Transformative Evaluation at EWB

Applying transformative evaluation to seed-stage impact investing

What is Transformative Evaluation?

Transformative Evaluation is an approach to impact measurement that intentionally engages stakeholders, especially from marginalized groups, throughout the evaluation; it helps identify, understand, and reveal multiple, unique experiences with a product, or program.

Evaluation at EWB

EWB distinguishes itself in the international development field by addressing poverty through systems change. This means we care about whether we are having a sustainable impact on communities or not. If we aren’t impacting the communities we care about in a sustainable way, then we want to know how and why our programs aren’t working so we can improve them to achieve our goals. Evaluation and learning is a key part of understanding our current impact and using that information to make changes to our organizational strategy and program design.

Digging deeper

EWB is focused on two key areas of evaluation: results-based monitoring of our Volunteer Cooperation Program project with Global Affairs Canada and social impact measurement of our impact investments.

The first — the results-based monitoring (RBM) evaluation plan for our Volunteer Cooperation Program project with Global Affairs Canada — includes the measurement of the results of our volunteer sending programs (Long-term and Junior Fellows), venture development and venture-driven innovation, sector-based innovations, leadership skills development (Kumvana Fellows), and mobilization of Canadians around international development.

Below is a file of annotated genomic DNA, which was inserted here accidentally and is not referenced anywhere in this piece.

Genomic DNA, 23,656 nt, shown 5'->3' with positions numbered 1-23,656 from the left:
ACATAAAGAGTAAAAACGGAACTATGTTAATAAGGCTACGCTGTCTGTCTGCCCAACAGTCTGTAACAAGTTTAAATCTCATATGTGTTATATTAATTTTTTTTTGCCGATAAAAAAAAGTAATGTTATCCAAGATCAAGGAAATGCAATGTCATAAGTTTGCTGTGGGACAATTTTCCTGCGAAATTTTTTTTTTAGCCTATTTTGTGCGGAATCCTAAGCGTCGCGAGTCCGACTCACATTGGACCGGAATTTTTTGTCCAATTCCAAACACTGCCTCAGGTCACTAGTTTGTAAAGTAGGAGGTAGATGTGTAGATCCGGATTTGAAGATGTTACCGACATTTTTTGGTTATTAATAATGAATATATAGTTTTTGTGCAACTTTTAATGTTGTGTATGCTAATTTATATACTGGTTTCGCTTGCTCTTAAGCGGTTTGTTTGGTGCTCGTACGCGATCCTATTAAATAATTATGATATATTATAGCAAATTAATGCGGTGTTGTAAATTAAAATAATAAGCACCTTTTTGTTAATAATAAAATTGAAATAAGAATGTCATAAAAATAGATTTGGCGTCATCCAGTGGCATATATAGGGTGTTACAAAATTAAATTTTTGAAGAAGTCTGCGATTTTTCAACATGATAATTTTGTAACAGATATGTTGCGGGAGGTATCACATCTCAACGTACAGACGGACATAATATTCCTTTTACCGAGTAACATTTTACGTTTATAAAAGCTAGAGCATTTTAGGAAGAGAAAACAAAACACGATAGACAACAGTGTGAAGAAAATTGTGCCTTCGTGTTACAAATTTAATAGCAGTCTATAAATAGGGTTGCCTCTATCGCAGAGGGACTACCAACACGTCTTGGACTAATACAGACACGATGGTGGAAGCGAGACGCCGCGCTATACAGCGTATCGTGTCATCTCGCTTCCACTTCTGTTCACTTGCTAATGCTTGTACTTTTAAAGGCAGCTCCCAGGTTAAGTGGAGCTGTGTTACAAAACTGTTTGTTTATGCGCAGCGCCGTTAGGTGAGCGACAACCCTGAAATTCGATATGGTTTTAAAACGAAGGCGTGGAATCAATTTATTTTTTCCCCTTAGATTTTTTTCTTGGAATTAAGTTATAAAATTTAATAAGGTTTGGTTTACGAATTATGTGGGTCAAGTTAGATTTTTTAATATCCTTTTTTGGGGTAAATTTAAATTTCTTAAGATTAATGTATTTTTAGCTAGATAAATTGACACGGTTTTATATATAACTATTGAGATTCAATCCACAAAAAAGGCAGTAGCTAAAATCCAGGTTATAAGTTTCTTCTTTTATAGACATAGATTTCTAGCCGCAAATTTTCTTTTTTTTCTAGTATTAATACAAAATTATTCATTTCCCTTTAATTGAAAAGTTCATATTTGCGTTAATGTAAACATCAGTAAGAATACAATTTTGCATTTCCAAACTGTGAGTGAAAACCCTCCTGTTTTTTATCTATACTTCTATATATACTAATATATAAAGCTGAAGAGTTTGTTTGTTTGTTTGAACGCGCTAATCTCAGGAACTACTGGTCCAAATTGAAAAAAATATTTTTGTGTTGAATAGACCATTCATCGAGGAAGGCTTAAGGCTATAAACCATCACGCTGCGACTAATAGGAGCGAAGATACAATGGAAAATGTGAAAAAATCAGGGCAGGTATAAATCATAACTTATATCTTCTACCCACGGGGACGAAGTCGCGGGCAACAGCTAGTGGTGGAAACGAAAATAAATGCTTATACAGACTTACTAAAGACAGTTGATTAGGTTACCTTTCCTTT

Our second area of evaluation focuses on social impact measurement of our investments. Currently, we are piloting a transformative “Africa-made” evaluation in partnership with the African Evaluation Association, Donna Mertensevaluation consultant Lucy Wakiaga, and social enterprise M-Shule to determine ways to deepen beneficiary voice in our social impact measurement process. This project was supported by the Aspen Network of Development Entrepreneurs (ANDE) at the Aspen Institute.

EWB’s overall approach to evaluation involves mixed methods, triangulation of data, and retrospective and longitudinal data collection. We are currently in the process of developing core evaluation principles that are aligned with EWB’s Core Values to guide evaluation work across the organization.

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